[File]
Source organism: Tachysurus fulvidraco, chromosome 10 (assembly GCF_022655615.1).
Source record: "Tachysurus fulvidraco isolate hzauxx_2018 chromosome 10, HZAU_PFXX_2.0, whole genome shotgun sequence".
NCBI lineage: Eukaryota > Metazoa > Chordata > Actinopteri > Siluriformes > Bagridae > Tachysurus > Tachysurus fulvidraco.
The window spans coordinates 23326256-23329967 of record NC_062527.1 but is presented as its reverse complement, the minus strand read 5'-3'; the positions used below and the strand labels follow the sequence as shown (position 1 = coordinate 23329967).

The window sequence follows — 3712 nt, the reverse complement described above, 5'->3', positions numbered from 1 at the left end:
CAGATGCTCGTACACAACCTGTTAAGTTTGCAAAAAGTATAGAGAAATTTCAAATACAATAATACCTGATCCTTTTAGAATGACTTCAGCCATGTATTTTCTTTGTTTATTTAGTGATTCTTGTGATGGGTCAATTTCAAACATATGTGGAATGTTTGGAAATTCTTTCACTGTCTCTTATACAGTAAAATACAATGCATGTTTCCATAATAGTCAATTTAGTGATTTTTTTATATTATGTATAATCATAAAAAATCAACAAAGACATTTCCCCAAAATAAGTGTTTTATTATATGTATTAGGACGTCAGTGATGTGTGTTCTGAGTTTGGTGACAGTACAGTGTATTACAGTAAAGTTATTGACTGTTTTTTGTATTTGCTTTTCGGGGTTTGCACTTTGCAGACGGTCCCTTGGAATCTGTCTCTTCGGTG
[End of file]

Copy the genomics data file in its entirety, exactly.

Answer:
Source organism: Tachysurus fulvidraco, chromosome 10 (assembly GCF_022655615.1).
Source record: "Tachysurus fulvidraco isolate hzauxx_2018 chromosome 10, HZAU_PFXX_2.0, whole genome shotgun sequence".
NCBI lineage: Eukaryota > Metazoa > Chordata > Actinopteri > Siluriformes > Bagridae > Tachysurus > Tachysurus fulvidraco.
The window spans coordinates 23326256-23329967 of record NC_062527.1 but is presented as its reverse complement, the minus strand read 5'-3'; the positions used below and the strand labels follow the sequence as shown (position 1 = coordinate 23329967).

The window sequence follows — 3712 nt, the reverse complement described above, 5'->3', positions numbered from 1 at the left end:
CAGATGCTCGTACACAACCTGTTAAGTTTGCAAAAAGTATAGAGAAATTTCAAATACAATAATACCTGATCCTTTTAGAATGACTTCAGCCATGTATTTTCTTTGTTTATTTAGTGATTCTTGTGATGGGTCAATTTCAAACATATGTGGAATGTTTGGAAATTCTTTCACTGTCTCTTATACAGTAAAATACAATGCATGTTTCCATAATAGTCAATTTAGTGATTTTTTTATATTATGTATAATCATAAAAAATCAACAAAGACATTTCCCCAAAATAAGTGTTTTATTATATGTATTAGGACGTCAGTGATGTGTGTTCTGAGTTTGGTGACAGTACAGTGTATTACAGTAAAGTTATTGACTGTTTTTTGTATTTGCTTTTCGGGGTTTGCACTTTGCAGACGGTCCCTTGGAATCTGTCTCTTCGGTG